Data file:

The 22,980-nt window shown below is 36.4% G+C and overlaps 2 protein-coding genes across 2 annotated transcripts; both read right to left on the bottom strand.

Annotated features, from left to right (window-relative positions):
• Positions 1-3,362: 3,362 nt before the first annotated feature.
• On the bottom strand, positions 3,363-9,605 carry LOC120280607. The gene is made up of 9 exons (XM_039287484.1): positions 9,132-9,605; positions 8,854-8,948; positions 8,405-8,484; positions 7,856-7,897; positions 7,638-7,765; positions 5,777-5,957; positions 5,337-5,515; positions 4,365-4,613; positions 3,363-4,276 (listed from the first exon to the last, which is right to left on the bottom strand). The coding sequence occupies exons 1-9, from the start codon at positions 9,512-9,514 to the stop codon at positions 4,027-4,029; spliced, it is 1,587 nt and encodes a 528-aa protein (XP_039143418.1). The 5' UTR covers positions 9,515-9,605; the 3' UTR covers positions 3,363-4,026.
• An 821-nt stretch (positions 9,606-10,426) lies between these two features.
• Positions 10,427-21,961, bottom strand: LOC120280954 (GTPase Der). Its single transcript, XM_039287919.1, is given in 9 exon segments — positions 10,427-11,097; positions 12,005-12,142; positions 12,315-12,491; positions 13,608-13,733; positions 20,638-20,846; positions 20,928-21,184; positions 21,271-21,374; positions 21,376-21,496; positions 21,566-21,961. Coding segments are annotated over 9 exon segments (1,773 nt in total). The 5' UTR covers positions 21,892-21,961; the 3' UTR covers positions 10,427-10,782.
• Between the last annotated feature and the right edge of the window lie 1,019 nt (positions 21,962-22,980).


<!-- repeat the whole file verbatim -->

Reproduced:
The 22,980-nt window shown below is 36.4% G+C and overlaps 2 protein-coding genes across 2 annotated transcripts; both read right to left on the bottom strand.

Annotated features, from left to right (window-relative positions):
• Positions 1-3,362: 3,362 nt before the first annotated feature.
• On the bottom strand, positions 3,363-9,605 carry LOC120280607. The gene is made up of 9 exons (XM_039287484.1): positions 9,132-9,605; positions 8,854-8,948; positions 8,405-8,484; positions 7,856-7,897; positions 7,638-7,765; positions 5,777-5,957; positions 5,337-5,515; positions 4,365-4,613; positions 3,363-4,276 (listed from the first exon to the last, which is right to left on the bottom strand). The coding sequence occupies exons 1-9, from the start codon at positions 9,512-9,514 to the stop codon at positions 4,027-4,029; spliced, it is 1,587 nt and encodes a 528-aa protein (XP_039143418.1). The 5' UTR covers positions 9,515-9,605; the 3' UTR covers positions 3,363-4,026.
• An 821-nt stretch (positions 9,606-10,426) lies between these two features.
• Positions 10,427-21,961, bottom strand: LOC120280954 (GTPase Der). Its single transcript, XM_039287919.1, is given in 9 exon segments — positions 10,427-11,097; positions 12,005-12,142; positions 12,315-12,491; positions 13,608-13,733; positions 20,638-20,846; positions 20,928-21,184; positions 21,271-21,374; positions 21,376-21,496; positions 21,566-21,961. Coding segments are annotated over 9 exon segments (1,773 nt in total). The 5' UTR covers positions 21,892-21,961; the 3' UTR covers positions 10,427-10,782.
• Between the last annotated feature and the right edge of the window lie 1,019 nt (positions 21,962-22,980).